In an e-mail, deputy commissioner Bill Daly said he didn’t think the league had a definitive position on the possibility of putting a franchise in Vegas but “certainly, there would likely need to be some changes to current practices” for Las Vegas. He said he was not in a position to say what those changes might be.
A change is necessary—in the mentality of league management.
via the Chicago Blackhawks,
General Manager Dale Tallon announced today that goaltender Patrick Lalime has rejoined the Blackhawks after his conditioning stint with the Norfolk Admirals in the American Hockey League.
Lalime appeared in four games for Norfolk posting a record of 3-1-0 with a 2.49 goals against average and a .930 save percentage.
Lalime underwent back surgery in early September to repair a herniated disc and has not yet played for the Blackhawks this season.
The Blackhawks currently have three goaltenders on their roster with Nikolai Khabibulin, Brian Boucher, and Patrick Lalime.
from John McGourty of NHL.com,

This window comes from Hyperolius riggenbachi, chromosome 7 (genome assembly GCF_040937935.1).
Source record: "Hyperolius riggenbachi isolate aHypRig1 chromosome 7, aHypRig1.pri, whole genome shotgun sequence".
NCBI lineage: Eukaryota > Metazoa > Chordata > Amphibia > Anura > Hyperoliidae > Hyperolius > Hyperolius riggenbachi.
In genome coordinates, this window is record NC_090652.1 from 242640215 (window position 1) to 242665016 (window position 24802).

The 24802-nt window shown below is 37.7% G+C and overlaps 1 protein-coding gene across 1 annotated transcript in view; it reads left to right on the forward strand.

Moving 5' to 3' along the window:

Gordie Howe has one piece of advice for aspiring young hockey players, or for anyone contemplating doing anything: Don’t do it if you don’t love it!
That was Howe’s answer when asked which of the 1950s dynastic NHL teams was better, his Detroit Red Wings that won four Stanley Cups in six years or the 1956-60 Montreal Canadiens that won five-straight Stanley Cups.
“How would I know?” Howe said. “I never saw myself or my teammates play. I’m no judge. I didn’t play the game to be called the best or be the leading scorer. I played because I loved it and I loved to win and I was lucky to play with others who felt the same way and we won a few championships.”
About Kukla's Korner Hockey
Paul Kukla founded Kukla’s Korner in 2005 and the site has since become the must-read site on the ‘net for all the latest happenings around the NHL.